Sometimes the material is too rough or too coarse to be tested. Brinell hardness testing is often used to determine the hardness of castings with a grain structure too course for Rockwell or Vickers testing for instance and then Brinell is used as harder materials are important to the industry. A metal ball acts as an indenter and a force is applied on the ball to produce the indentation. The actual hardness of the material is determined by the resistance it puts up to another material penetrating its surface. The harder the material the higher its strength.
Measuring the resistance of the material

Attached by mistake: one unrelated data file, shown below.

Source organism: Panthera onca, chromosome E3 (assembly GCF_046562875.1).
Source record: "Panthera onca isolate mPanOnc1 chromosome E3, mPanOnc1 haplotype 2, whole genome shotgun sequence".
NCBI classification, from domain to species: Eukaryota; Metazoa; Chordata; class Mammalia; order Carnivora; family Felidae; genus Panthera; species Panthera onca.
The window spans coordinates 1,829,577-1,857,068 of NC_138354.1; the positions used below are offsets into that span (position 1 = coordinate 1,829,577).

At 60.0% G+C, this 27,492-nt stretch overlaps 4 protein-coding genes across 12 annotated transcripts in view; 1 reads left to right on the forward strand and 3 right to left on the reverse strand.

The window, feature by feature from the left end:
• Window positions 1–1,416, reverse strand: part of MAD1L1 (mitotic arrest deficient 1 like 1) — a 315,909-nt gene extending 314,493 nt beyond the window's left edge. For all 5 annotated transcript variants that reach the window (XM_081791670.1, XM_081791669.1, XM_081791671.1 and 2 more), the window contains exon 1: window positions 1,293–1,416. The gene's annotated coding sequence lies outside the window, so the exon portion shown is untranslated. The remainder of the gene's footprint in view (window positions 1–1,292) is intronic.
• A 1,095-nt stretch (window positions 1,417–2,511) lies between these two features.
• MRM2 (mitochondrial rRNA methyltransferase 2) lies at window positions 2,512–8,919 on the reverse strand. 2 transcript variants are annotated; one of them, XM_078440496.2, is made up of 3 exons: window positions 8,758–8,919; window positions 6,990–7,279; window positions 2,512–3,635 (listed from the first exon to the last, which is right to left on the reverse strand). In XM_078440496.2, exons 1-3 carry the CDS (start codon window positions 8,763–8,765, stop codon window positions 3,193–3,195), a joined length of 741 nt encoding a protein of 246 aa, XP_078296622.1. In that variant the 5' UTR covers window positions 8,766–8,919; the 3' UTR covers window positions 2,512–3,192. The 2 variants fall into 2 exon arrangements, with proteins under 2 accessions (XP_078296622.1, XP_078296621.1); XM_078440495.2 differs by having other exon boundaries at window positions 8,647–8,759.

Brinell hardness testing, devised by Swedish born metallurgist, works for lots of different materials. You could say the benefits of the test is that it determines the hardness of lots of materials while being easy to carry out. The indenter is pressed into the material by an accurately controlled test force that is maintained for a time of about 10 – 15 seconds, giving you the exact value of the hardness of heterogeneous materials. After the time has lapsed, the indenter is removed and an indent is left. Brinell tests are frequently done on large parts and if you vary the ball size and test force, just about all metals can be tested. There are other tests for hardness but common indentation hardness scales are Brinell.